The 1909 Conferences
Clark University has a history of bringing together different sciences to examine human and social problems, and the psychology department has played a leading role in the synthesis of such ideas. By 1909, Clark University was one of America's foremost institutions of graduate education and had gained international prominence as a center of scholarship.
To observe the twentieth anniversary of the University's founding as the second graduate school in the United States, President G. Stanley Hall scheduled a series of conferences in July and September 1909. Hall intended the conferences to reflect the University's major areas of study. The five-day July event was a national conference on child welfare that brought together a variety of speakers representing the range of child welfare issues. In the fall, two weeks of conferences were held in other fields that were strengths at Clark from the beginning: psychology and pedagogy (education), physics, chemistry, mathematics, biology and history/international relations (a conference on China and the Far East).
Each conference covered a range of topics, including many ground-breaking ideas. Sessions were also held throughout the September conferences that promoted the best methods of teaching for each discipline. Conference speakers came from Clark's faculty, from across the United States, and from abroad, and they were leaders and pioneers in their fields. Sigmund Freud was the speaker who would perhaps be best known today.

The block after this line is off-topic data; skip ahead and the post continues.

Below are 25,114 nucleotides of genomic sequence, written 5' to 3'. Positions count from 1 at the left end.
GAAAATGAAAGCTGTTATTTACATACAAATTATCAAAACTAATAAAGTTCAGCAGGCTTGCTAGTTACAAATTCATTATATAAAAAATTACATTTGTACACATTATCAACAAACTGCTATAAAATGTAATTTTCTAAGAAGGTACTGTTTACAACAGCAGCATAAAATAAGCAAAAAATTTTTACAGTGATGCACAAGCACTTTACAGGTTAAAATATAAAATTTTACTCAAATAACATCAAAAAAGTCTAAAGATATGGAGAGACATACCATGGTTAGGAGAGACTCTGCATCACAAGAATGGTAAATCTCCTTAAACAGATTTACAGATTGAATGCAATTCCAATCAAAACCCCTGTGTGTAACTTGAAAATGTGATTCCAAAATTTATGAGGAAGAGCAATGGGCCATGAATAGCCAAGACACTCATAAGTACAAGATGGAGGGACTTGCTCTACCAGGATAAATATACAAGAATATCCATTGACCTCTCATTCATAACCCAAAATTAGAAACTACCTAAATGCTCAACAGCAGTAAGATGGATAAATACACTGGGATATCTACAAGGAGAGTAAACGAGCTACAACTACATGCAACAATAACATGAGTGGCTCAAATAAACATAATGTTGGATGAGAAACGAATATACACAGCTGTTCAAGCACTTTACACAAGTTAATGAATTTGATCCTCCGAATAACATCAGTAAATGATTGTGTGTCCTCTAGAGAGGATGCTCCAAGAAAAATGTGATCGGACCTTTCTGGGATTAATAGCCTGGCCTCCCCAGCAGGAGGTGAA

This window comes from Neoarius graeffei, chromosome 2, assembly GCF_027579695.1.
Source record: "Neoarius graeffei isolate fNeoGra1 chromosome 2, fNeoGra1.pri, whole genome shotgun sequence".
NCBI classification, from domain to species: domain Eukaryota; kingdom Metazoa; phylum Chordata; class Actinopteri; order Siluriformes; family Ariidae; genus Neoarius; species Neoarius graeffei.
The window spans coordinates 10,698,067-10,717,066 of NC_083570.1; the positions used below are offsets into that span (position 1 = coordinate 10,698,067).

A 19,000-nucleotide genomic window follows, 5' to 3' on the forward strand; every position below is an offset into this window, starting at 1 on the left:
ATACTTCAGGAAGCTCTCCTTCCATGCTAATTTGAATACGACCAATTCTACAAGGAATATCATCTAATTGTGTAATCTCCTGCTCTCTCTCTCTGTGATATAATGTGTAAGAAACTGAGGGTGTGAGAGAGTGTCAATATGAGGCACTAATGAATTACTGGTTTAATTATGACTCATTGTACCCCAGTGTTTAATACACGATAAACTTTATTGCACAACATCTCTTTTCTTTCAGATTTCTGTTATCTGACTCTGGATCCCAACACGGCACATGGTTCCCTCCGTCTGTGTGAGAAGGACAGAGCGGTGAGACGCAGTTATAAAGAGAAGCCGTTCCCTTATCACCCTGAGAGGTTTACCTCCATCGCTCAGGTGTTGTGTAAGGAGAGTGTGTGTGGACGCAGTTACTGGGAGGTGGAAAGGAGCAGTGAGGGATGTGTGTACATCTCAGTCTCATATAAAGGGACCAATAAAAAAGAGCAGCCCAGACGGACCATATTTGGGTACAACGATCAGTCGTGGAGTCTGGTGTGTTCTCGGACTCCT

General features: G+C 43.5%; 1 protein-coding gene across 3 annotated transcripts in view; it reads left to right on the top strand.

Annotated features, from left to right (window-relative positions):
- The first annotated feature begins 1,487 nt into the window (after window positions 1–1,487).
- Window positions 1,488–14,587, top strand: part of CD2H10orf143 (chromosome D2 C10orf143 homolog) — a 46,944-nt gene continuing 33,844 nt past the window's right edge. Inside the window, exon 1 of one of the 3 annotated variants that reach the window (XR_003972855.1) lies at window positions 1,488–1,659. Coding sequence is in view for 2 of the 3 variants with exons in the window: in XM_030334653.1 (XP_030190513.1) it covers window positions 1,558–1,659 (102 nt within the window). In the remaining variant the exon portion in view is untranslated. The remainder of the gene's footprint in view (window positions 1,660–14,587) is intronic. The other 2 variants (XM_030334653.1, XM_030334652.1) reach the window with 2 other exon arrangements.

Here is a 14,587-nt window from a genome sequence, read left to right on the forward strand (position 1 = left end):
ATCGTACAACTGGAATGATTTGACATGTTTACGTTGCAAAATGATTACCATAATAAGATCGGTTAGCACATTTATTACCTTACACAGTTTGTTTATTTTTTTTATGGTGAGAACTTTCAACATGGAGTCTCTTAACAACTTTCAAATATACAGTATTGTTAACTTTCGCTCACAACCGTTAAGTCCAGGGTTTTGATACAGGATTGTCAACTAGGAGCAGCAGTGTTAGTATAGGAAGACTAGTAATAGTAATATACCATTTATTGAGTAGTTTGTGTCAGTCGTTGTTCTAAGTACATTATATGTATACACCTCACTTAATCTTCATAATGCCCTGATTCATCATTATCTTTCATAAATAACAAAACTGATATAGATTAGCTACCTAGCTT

Honorary degrees were given to 21 of the guest lecturers, including Freud (the only such academic honor he ever received), Carl Jung (at age 34, Clark's youngest honorary degree recipient to date), pioneering anthropologist Franz Boas, and physicists Ernest Rutherford and Albert A. Michelson.
President Hall's vision for the 1909 conference and the legacies that emerged from it are still central to Clark's philosophy today: Challenge Convention, Change Our World.